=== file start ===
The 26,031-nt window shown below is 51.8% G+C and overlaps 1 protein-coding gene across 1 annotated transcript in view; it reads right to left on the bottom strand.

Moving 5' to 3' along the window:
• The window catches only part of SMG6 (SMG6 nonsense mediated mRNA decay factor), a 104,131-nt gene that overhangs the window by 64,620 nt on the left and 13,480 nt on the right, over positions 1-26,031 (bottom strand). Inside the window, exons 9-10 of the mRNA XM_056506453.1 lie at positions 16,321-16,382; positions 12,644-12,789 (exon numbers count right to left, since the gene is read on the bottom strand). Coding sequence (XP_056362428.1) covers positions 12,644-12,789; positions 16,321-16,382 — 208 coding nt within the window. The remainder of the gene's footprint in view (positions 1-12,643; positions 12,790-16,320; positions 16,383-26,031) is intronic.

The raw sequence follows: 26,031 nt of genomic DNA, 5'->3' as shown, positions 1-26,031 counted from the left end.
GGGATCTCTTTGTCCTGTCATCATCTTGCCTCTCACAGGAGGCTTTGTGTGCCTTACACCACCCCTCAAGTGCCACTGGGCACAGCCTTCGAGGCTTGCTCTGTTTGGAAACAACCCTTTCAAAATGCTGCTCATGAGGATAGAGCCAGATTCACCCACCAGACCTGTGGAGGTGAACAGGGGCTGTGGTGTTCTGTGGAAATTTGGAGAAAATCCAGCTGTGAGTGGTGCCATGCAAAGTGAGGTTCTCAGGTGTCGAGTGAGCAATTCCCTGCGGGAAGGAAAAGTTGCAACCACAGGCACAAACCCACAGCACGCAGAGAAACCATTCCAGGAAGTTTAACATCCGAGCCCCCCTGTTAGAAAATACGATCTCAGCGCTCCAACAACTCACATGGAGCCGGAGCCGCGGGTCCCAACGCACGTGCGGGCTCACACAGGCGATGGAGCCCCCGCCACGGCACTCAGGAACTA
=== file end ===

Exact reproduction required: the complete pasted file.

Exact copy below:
The 26,031-nt window shown below is 51.8% G+C and overlaps 1 protein-coding gene across 1 annotated transcript in view; it reads right to left on the bottom strand.

Moving 5' to 3' along the window:
• The window catches only part of SMG6 (SMG6 nonsense mediated mRNA decay factor), a 104,131-nt gene that overhangs the window by 64,620 nt on the left and 13,480 nt on the right, over positions 1-26,031 (bottom strand). Inside the window, exons 9-10 of the mRNA XM_056506453.1 lie at positions 16,321-16,382; positions 12,644-12,789 (exon numbers count right to left, since the gene is read on the bottom strand). Coding sequence (XP_056362428.1) covers positions 12,644-12,789; positions 16,321-16,382 — 208 coding nt within the window. The remainder of the gene's footprint in view (positions 1-12,643; positions 12,790-16,320; positions 16,383-26,031) is intronic.

The raw sequence follows: 26,031 nt of genomic DNA, 5'->3' as shown, positions 1-26,031 counted from the left end.
GGGATCTCTTTGTCCTGTCATCATCTTGCCTCTCACAGGAGGCTTTGTGTGCCTTACACCACCCCTCAAGTGCCACTGGGCACAGCCTTCGAGGCTTGCTCTGTTTGGAAACAACCCTTTCAAAATGCTGCTCATGAGGATAGAGCCAGATTCACCCACCAGACCTGTGGAGGTGAACAGGGGCTGTGGTGTTCTGTGGAAATTTGGAGAAAATCCAGCTGTGAGTGGTGCCATGCAAAGTGAGGTTCTCAGGTGTCGAGTGAGCAATTCCCTGCGGGAAGGAAAAGTTGCAACCACAGGCACAAACCCACAGCACGCAGAGAAACCATTCCAGGAAGTTTAACATCCGAGCCCCCCTGTTAGAAAATACGATCTCAGCGCTCCAACAACTCACATGGAGCCGGAGCCGCGGGTCCCAACGCACGTGCGGGCTCACACAGGCGATGGAGCCCCCGCCACGGCACTCAGGAACTA